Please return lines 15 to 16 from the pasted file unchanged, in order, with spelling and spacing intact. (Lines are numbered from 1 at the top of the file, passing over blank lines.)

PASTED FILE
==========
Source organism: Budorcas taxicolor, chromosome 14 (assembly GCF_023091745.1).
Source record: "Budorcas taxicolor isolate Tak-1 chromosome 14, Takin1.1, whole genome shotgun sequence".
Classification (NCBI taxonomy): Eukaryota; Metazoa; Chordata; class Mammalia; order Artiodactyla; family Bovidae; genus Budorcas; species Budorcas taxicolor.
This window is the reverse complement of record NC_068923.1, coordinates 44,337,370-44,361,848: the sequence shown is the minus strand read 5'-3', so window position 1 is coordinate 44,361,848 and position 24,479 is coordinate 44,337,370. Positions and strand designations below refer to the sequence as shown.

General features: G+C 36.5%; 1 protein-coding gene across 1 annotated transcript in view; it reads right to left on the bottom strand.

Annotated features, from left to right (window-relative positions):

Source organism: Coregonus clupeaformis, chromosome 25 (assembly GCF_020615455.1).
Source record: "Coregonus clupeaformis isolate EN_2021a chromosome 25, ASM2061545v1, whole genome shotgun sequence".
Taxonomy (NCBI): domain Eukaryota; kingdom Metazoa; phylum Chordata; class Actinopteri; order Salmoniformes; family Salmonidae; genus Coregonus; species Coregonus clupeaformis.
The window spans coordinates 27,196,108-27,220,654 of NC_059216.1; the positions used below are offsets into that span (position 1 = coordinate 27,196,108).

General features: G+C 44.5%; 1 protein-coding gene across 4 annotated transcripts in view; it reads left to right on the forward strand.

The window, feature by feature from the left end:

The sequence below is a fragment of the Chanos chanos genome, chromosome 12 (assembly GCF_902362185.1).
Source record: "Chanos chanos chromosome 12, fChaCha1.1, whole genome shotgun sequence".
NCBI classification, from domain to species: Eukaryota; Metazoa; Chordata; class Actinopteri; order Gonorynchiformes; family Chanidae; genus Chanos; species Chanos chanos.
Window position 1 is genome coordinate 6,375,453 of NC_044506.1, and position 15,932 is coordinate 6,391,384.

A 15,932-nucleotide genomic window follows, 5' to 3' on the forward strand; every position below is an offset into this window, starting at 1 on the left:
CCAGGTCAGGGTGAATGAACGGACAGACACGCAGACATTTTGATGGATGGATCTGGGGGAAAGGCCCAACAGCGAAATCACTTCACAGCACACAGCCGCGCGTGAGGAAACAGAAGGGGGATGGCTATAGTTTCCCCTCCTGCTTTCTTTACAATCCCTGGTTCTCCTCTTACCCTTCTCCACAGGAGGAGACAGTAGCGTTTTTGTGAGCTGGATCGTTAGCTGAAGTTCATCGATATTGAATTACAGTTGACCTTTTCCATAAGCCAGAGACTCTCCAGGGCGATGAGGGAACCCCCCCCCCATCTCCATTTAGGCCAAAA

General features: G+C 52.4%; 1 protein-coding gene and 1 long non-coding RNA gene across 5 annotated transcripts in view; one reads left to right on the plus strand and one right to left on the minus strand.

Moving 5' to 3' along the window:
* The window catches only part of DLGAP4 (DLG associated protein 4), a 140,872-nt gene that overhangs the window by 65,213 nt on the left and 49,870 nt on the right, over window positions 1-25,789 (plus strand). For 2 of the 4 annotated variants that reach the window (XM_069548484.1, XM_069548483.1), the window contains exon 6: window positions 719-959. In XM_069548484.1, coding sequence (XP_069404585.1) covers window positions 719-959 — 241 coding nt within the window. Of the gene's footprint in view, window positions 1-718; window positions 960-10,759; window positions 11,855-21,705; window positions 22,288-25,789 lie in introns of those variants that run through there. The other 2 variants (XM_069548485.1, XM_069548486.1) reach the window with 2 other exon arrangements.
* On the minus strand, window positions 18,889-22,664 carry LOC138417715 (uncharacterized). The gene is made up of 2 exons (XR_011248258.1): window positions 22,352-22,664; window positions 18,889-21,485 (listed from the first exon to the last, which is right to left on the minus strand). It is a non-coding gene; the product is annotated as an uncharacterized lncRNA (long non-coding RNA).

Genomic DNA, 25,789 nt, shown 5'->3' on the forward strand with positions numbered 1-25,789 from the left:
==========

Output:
NCBI classification, from domain to species: Eukaryota; Metazoa; Chordata; class Actinopteri; order Gonorynchiformes; family Chanidae; genus Chanos; species Chanos chanos.
Window position 1 is genome coordinate 6,375,453 of NC_044506.1, and position 15,932 is coordinate 6,391,384.